Public Release: 

Chronic infection may contribute to frailty in older women

Blackwell Publishing Ltd.

Older women with chronic cytomegalovirus (CMV), a lifelong viral infection, were found to have more than triple the risk of being frail than those who did not have the infection, as reported in the Journal of the American Geriatrics Society. This is the first demonstration to show an association between CMV and frailty syndrome.

The study, conducted at Johns Hopkins School of Medicine and Johns Hopkins Bloomberg School of Public Health, included over 700 female participants aged 70 to 79 years. It is unique because it links an infection acquired earlier in life with functional consequences in old age.

Further data showed that women who had both the viral infection and high levels of interleukin-6 (IL-6), a marker of inflammatory response, were even more likely to be frail than those who had either alone.

"It is not clear why, with age, some people become frail, but frailty has been linked to inflammation," said Heidi N. Schmaltz, MDCM, lead author of the study. "Patients who are frail are more likely to be hospitalized, fall, develop disability, and die than their peers. Thus, it is critical to understand what causes people to become frail and what potential treatments could decrease risk of poor outcomes in those who are frail, particularly with the aging population."

While CMV is a common lifelong infection, it usually does not cause symptoms in healthy adults. Currently, CMV infections are not initially asked about in clinical practice. Researchers suggest that that more funding for research into the development of frailty and disability is essential as the population ages.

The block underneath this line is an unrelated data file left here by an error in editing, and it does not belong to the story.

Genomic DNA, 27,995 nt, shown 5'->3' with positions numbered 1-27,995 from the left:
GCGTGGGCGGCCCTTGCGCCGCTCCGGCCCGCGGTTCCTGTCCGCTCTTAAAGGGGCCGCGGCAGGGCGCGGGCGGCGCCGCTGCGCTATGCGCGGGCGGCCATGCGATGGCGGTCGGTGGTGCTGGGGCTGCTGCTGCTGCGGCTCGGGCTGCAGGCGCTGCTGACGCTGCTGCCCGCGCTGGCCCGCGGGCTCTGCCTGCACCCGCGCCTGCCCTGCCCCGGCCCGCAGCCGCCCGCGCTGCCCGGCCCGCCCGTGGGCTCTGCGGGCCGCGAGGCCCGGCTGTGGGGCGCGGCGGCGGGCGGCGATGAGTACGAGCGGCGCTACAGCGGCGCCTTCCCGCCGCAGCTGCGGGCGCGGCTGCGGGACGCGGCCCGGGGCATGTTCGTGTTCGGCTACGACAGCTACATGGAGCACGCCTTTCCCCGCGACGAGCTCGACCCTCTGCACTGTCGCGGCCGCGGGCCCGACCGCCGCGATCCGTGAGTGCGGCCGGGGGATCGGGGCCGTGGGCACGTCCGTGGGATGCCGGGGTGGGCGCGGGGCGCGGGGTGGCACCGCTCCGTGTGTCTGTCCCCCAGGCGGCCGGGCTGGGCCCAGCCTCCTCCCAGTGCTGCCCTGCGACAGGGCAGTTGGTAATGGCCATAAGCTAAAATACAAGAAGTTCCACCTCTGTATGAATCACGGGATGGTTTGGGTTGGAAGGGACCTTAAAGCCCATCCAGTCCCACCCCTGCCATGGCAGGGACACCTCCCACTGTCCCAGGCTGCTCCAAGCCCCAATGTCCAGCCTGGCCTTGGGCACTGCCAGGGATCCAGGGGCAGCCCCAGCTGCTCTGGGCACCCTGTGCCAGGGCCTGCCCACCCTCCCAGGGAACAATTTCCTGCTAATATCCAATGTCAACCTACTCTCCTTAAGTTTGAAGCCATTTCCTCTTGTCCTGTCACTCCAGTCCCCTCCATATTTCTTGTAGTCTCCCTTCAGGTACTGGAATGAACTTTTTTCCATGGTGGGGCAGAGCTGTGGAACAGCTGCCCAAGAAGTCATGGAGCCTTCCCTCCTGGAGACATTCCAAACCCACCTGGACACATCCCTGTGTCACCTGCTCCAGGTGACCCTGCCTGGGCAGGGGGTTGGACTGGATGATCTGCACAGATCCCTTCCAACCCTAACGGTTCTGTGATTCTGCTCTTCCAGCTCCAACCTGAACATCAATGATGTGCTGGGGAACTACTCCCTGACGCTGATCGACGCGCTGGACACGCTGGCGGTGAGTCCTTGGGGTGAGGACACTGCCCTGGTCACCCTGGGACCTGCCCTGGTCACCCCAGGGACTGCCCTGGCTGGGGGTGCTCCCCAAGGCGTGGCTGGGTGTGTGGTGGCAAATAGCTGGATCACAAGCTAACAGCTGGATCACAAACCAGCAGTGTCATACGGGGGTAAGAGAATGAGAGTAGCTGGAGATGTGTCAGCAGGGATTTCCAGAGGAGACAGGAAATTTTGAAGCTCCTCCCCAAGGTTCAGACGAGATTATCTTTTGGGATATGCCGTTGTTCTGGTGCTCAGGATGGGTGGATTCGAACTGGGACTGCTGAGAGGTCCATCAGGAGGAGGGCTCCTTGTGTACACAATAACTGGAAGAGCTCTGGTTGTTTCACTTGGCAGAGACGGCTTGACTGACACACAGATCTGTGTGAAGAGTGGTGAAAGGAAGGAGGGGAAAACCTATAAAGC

About the Corresponding Authors
Dr. Heidi N. Schmaltz is currently a geriatrician in the Calgary Health Region, and a clinical assistant professor at the University of Calgary, Canada, where she continues to investigate frailty in older adults. Linda P. Fried, MD, MPH is a geriatrician and epidemiologist, Professor and Director of the Johns Hopkins Center on Aging and Health and the Division of Geriatric Medicine and Gerontology. Richard D. Semba, MD, MPH is an Associate Professor in the Johns Hopkins School of Medicine. Dr. Schmaltz can be reached at


This study is published in the Journal of the American Geriatrics Society. Media wishing to receive a PDF of this article please contact

About the Journal of the American Geriatrics Society
The Journal of the American Geriatrics Society publishes articles that are relevant in the broadest terms to the clinical care of older persons. Such articles may span a variety of disciplines and fields and may be of immediate, intermediate, or long-term potential benefit to clinical practice.

About the American Geriatrics Society
The American Geriatrics Society (AGS) is the premier professional organization of health care providers dedicated to improving the health and well-being of all older adults. With an active membership of over 6,000 health care professionals, the AGS has a long history of effecting change in the provision of health care for older adults. In the last decade, the Society has become a pivotal force in shaping attitudes, policies and practices regarding health care for older people. Visit for more information.

About Blackwell Publishing
Blackwell Publishing is the world's leading society publisher, partnering with more than 600 academic and professional societies. Blackwell publishes over 750 journals and 600 text and reference books annually, across a wide range of academic, medical, and professional subjects.

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